The news structure has some fundamental problems. Nowhere in world does television news work as standalone business. It is always part of a larger media portfolio. Television news requires big investments upfront, in building a constituency of audience, brand and reputation. Only after you have done that you can start monetising on that and then there is handsome profit. Successful news channels across the world make a lot of money. But there is a long gestation period. And that is why you need to have financial appetite and commitment to go through that phase. India is the only country where entry barriers to news channels are low. There are 80-85 news channels in English and regional languages. In a scenario with so many people coming in and nobody making money the question arises, what is the motivation of most of these people to stay in the business? While a media company cannot be traumatised and pressurised easily for those who have other businesses and a soft belly it may not be easy.

Are your saying that only big corporates can make a successful news channel?
No, on the contrary. Usually the corporates haven’t succeeded in making great news channels anywhere in the world. In the US or Europe media companies with some exceptions are largely owned by people who operate only in the business of media. Disney, Time Warner, Discovery are entirely content and media companies who have built big businesses. These companies understand the business of media.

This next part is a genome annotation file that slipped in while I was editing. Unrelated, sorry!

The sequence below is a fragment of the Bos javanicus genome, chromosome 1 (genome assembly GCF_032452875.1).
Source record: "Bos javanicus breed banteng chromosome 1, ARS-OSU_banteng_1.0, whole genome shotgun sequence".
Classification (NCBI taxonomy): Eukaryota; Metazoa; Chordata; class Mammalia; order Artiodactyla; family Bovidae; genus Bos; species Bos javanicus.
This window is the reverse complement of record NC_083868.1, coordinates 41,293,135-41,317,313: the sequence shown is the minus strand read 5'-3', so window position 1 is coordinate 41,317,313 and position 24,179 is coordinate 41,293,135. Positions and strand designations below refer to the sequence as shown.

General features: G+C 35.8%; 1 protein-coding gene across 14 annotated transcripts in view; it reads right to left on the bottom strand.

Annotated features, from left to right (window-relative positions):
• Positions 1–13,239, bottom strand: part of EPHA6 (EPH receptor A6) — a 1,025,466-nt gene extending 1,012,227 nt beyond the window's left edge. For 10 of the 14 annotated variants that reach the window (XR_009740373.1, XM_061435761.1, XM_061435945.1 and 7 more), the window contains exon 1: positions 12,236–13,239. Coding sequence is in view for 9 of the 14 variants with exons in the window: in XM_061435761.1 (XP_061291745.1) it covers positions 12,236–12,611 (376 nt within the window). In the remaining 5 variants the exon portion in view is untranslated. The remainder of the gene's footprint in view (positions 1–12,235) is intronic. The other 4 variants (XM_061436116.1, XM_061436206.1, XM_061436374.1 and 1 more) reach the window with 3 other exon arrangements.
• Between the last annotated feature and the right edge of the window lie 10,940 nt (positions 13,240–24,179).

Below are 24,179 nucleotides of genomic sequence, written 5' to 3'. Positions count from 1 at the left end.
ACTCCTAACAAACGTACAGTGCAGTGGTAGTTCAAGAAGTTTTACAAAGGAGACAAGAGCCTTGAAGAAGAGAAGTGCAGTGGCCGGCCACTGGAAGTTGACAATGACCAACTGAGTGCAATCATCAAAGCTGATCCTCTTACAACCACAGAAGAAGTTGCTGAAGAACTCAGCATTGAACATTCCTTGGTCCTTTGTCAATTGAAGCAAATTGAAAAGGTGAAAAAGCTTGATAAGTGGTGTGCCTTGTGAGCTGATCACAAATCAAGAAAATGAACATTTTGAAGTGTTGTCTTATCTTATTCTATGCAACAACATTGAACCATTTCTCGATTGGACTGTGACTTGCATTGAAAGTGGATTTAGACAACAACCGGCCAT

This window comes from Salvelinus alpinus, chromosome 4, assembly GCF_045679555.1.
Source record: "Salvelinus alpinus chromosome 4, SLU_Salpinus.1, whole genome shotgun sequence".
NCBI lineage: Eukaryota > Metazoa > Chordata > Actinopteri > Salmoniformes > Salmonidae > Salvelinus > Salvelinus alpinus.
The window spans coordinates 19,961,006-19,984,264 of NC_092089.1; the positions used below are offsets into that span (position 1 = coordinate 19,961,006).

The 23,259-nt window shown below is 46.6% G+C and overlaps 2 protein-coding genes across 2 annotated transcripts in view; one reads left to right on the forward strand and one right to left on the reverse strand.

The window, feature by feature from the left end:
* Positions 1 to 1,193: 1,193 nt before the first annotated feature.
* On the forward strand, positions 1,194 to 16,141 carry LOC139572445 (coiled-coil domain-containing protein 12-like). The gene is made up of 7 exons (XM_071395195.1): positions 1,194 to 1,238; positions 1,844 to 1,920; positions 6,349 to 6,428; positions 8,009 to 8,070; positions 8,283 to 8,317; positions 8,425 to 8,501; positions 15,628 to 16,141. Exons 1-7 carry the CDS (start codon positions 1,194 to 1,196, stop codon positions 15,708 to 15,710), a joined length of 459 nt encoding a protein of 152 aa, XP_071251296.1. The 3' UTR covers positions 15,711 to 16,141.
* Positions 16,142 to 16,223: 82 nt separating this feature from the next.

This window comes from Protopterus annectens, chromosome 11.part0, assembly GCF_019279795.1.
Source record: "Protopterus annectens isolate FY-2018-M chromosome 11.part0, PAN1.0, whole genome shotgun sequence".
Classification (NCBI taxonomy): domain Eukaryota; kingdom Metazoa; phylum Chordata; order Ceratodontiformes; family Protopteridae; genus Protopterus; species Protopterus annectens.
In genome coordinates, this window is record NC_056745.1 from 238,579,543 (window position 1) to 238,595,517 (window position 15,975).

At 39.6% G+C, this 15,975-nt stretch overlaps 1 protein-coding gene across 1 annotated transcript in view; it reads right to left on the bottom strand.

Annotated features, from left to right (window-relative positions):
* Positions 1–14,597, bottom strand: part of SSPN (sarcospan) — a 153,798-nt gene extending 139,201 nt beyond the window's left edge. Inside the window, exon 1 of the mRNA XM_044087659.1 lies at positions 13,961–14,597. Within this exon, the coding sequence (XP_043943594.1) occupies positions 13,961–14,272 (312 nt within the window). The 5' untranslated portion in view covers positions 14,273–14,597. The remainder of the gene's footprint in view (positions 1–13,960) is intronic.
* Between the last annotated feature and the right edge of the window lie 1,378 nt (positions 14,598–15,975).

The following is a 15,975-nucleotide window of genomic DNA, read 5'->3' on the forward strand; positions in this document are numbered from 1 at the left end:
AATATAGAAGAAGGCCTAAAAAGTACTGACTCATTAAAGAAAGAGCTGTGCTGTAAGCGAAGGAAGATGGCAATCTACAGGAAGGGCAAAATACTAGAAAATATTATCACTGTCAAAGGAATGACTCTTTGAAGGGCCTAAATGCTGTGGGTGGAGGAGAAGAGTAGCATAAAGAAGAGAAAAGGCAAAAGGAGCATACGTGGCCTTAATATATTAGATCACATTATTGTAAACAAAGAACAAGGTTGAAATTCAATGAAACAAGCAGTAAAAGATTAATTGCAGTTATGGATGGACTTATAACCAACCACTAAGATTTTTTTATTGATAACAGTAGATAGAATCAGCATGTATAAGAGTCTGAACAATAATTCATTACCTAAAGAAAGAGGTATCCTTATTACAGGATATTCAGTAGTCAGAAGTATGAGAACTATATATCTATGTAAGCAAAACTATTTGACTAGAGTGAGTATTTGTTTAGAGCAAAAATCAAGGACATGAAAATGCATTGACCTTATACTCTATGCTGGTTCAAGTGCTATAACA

Going back to Star News and SMJ-1, do you think that if you had stayed on it, you would have made a mark with it or was the economic pressure unbearable?
As the CEO I could have pushed against the economic pressures. But what do you do when journalists themselves are not committed to ideas because everybody is worried if the show will give ratings. Nobody is worried if the show will give them credibility, respect and impact as eventually all of these will translate into economic value. Nobody has the maturity and patience to understand that. I think the economic pressures here were in the background; the reasons in the foreground were that all of us could not show the commitment required. 

Also read: Satyamev Jayate: why the news really is not very good